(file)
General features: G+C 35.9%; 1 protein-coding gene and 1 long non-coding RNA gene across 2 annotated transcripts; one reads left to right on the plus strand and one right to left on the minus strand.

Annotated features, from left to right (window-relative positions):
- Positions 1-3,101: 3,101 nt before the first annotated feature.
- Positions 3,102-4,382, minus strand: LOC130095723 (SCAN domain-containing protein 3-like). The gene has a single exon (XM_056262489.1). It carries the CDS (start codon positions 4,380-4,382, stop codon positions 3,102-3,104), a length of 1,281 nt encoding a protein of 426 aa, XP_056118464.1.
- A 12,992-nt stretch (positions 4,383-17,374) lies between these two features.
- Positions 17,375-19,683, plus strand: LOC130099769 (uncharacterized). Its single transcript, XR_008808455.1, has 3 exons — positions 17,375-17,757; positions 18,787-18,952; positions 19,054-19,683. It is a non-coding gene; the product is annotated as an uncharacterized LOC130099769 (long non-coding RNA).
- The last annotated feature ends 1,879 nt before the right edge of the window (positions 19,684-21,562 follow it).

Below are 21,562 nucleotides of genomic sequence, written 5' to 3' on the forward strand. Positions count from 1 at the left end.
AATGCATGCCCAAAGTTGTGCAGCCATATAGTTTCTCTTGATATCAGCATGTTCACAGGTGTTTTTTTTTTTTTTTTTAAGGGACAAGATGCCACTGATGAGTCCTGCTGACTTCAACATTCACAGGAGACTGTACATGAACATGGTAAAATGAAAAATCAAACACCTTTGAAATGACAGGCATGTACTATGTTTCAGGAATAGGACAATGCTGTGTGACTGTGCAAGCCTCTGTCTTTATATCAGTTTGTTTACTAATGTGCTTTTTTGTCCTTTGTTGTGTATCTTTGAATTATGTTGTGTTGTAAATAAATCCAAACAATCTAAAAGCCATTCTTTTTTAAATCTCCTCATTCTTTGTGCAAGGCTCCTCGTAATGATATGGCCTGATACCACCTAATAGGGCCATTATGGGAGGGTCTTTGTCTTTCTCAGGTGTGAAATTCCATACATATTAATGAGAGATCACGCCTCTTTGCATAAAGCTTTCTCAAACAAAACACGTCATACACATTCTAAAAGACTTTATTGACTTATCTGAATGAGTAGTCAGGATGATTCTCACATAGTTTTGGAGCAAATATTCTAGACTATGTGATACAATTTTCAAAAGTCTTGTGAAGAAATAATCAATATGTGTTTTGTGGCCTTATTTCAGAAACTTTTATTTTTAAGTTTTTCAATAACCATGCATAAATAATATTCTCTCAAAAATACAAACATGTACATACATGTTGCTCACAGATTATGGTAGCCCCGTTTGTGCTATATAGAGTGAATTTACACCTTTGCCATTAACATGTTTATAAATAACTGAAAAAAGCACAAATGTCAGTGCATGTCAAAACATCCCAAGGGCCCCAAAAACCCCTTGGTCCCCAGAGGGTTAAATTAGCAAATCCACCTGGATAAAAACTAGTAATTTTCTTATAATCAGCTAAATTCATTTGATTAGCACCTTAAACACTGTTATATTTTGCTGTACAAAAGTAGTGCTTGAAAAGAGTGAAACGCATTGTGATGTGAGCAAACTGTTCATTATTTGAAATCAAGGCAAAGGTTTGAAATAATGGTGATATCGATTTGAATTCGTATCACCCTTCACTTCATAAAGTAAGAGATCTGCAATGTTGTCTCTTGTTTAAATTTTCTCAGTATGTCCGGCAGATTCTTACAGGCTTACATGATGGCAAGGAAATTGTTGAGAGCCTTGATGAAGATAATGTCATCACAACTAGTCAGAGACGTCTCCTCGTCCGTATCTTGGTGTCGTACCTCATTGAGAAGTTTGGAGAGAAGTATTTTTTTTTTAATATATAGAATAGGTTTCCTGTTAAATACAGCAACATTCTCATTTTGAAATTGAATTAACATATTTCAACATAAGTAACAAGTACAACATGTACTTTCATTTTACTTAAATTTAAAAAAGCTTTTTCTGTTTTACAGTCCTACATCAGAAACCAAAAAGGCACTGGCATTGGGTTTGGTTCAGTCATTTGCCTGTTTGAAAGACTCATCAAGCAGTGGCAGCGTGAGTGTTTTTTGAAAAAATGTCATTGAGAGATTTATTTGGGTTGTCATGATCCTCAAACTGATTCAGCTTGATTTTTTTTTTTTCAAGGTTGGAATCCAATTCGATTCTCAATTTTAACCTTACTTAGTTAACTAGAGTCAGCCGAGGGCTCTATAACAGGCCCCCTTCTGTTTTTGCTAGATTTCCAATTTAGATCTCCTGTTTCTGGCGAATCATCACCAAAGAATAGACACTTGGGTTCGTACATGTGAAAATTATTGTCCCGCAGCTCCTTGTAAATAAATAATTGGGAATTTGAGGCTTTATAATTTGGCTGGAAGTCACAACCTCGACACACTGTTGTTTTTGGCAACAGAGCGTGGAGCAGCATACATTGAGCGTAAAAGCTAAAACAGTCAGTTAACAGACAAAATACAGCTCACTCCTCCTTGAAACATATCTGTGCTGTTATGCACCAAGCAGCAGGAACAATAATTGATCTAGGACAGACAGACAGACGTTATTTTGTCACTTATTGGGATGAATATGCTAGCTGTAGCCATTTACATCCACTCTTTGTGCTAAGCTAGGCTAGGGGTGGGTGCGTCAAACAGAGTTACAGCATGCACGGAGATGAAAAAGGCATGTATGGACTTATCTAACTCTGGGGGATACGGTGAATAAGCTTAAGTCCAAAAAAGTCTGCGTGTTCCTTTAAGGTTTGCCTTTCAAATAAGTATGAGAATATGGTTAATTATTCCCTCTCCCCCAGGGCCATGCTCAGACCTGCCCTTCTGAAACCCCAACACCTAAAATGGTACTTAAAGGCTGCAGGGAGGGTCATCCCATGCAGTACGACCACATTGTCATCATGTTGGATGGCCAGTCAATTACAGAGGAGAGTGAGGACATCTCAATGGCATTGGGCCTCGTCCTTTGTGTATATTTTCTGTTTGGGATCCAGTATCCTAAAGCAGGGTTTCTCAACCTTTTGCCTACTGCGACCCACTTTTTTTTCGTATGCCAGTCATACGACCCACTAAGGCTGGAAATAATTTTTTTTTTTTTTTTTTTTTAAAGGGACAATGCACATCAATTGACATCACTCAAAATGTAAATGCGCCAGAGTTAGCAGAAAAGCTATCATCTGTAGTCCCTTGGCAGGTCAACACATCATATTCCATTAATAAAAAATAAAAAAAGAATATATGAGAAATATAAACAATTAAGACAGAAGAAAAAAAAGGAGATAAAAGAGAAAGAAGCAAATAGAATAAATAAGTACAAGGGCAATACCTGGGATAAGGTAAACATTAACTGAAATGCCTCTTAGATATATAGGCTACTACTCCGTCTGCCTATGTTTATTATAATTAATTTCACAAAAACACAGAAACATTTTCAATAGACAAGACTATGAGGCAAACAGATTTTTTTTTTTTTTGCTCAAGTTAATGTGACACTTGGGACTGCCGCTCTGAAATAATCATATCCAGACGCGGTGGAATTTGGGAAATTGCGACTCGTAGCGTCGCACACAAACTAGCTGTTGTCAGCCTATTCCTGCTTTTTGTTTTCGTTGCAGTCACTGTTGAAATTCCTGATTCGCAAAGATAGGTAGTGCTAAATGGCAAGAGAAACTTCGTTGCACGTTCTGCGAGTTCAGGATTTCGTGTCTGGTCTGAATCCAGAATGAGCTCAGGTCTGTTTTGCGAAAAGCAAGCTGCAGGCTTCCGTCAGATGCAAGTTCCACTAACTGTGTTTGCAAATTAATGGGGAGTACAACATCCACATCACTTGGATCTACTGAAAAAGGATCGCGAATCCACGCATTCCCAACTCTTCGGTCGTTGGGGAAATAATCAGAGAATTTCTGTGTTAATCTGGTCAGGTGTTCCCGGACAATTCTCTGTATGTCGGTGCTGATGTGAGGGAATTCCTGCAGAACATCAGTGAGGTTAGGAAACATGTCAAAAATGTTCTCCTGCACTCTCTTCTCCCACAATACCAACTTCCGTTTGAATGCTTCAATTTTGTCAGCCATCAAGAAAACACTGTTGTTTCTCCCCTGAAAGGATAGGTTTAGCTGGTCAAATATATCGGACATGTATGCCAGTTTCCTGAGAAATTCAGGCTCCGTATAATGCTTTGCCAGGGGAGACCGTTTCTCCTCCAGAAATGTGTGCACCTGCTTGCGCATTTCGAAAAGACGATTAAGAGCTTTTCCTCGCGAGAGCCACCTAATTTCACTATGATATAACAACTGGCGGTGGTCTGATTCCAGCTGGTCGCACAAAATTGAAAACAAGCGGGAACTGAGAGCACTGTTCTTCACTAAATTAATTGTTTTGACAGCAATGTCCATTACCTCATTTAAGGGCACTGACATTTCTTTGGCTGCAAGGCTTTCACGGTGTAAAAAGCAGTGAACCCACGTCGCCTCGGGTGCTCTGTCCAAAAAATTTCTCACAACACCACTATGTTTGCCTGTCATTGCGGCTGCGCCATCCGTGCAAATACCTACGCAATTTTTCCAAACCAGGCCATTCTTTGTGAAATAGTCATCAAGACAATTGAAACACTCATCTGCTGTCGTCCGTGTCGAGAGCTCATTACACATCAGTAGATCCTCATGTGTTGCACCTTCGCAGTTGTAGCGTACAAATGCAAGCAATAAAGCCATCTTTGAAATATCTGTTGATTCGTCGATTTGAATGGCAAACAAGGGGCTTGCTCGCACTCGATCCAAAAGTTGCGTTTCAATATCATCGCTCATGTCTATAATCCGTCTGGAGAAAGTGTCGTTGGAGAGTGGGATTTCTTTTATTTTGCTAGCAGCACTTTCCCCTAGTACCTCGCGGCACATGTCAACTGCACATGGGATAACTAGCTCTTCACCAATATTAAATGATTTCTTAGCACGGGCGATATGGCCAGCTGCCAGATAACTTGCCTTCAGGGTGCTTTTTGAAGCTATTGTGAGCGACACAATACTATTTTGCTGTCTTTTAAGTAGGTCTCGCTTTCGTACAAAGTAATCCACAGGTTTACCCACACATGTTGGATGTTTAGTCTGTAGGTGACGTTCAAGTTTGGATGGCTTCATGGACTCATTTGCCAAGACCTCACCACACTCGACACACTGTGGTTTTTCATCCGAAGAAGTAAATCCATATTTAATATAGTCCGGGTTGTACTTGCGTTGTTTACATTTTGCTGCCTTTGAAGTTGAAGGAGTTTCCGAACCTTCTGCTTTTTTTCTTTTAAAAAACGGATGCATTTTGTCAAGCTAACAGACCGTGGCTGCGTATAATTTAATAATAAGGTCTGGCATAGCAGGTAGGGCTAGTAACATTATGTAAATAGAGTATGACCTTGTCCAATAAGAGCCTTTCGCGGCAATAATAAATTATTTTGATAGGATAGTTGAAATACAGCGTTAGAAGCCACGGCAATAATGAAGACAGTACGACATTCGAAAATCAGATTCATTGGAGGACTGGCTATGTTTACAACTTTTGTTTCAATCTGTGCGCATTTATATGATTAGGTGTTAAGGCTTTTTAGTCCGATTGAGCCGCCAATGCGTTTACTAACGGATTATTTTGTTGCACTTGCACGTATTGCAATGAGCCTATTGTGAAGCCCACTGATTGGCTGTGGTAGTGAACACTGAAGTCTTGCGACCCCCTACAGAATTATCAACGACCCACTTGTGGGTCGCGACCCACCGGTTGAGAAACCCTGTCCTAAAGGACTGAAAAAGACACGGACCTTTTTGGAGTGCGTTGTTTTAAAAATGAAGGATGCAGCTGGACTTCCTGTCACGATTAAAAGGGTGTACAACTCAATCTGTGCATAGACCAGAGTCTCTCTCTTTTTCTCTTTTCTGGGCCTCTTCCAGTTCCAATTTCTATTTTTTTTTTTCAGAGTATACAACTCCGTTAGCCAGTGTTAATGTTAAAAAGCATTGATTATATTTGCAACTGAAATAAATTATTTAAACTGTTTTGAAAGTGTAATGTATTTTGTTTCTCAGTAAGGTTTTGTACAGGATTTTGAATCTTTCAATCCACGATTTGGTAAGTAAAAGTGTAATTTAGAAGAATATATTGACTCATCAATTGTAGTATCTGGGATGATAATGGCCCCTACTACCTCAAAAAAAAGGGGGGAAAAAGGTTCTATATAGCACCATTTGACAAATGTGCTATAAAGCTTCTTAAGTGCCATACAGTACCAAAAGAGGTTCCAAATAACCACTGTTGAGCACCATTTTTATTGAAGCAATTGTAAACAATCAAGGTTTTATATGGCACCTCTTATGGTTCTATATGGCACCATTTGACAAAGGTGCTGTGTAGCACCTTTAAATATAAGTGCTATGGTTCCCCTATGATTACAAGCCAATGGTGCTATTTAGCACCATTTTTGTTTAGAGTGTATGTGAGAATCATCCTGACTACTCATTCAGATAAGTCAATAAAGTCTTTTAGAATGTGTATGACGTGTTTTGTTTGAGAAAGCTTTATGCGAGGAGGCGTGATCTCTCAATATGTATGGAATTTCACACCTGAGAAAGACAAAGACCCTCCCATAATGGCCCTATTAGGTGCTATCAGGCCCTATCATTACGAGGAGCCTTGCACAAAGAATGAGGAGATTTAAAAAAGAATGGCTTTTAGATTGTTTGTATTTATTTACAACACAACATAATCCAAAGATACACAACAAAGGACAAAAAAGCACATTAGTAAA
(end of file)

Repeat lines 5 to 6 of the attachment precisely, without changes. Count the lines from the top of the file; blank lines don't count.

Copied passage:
- A 12,992-nt stretch (positions 4,383-17,374) lies between these two features.
- Positions 17,375-19,683, plus strand: LOC130099769 (uncharacterized). Its single transcript, XR_008808455.1, has 3 exons — positions 17,375-17,757; positions 18,787-18,952; positions 19,054-19,683. It is a non-coding gene; the product is annotated as an uncharacterized LOC130099769 (long non-coding RNA).